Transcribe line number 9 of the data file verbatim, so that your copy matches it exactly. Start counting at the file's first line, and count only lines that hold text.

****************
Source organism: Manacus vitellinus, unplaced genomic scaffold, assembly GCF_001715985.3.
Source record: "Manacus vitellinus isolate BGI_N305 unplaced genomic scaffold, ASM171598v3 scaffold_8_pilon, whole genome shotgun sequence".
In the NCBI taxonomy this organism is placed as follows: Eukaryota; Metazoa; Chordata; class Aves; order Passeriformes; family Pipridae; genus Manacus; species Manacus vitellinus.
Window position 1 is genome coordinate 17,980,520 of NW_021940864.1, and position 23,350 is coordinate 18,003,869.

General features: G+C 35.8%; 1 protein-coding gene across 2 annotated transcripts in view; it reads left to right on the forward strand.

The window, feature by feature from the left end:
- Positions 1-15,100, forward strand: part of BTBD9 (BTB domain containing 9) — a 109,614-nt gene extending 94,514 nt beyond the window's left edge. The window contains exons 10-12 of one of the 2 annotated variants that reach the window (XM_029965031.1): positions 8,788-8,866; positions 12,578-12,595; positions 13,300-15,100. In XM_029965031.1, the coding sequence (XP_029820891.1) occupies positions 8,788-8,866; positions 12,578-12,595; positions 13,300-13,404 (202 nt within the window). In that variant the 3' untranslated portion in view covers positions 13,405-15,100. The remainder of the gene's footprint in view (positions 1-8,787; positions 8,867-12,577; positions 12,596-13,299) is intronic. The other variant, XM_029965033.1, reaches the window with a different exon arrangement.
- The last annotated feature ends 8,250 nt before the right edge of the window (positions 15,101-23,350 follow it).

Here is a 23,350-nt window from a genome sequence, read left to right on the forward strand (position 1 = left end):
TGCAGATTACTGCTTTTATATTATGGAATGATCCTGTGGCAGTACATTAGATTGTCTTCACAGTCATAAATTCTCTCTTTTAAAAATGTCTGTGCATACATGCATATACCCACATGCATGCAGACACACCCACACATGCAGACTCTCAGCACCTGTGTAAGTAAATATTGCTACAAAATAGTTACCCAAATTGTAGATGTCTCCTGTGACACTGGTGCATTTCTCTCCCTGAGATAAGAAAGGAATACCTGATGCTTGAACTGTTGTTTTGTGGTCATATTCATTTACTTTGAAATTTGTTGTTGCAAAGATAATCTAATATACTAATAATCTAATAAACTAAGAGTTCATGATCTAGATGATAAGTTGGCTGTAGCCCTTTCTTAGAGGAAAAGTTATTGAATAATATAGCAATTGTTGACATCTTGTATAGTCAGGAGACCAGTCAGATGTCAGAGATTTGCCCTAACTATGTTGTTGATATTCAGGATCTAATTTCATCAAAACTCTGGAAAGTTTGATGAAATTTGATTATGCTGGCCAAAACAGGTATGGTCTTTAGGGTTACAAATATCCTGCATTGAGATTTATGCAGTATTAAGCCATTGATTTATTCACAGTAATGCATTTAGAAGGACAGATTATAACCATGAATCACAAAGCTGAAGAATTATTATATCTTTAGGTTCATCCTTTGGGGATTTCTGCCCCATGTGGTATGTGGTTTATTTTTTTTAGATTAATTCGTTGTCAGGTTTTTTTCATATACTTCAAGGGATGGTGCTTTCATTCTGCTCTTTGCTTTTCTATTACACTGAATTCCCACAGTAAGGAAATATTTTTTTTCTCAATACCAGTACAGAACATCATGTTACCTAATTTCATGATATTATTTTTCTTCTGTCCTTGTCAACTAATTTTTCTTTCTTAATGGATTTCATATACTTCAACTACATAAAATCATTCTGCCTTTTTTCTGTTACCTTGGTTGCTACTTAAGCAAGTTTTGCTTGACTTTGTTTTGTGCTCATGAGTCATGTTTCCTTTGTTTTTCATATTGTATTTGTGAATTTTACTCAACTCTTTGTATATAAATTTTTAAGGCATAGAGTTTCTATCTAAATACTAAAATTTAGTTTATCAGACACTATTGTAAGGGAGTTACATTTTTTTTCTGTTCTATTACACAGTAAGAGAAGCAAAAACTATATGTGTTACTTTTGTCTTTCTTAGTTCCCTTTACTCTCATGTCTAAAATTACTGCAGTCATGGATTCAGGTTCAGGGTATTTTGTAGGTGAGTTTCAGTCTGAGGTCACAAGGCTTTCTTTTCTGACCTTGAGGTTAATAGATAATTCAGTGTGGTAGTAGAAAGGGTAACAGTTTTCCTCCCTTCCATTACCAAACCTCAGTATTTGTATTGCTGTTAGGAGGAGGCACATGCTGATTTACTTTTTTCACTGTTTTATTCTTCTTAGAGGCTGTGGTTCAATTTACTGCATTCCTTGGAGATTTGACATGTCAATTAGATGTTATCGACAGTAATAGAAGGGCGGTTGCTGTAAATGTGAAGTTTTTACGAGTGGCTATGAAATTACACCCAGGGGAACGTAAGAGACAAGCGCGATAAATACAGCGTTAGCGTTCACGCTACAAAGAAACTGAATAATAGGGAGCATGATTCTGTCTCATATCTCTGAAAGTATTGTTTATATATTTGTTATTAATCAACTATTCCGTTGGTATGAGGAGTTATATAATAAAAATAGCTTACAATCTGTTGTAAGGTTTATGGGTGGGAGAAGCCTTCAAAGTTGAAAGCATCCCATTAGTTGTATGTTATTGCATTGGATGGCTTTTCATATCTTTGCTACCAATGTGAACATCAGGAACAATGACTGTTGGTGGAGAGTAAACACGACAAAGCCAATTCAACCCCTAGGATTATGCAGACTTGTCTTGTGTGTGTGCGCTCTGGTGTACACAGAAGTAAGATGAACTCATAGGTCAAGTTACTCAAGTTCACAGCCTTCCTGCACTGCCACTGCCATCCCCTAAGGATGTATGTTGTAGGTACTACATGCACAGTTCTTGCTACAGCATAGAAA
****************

Here is a 23,350-nt window from a genome sequence, read left to right on the forward strand (position 1 = left end):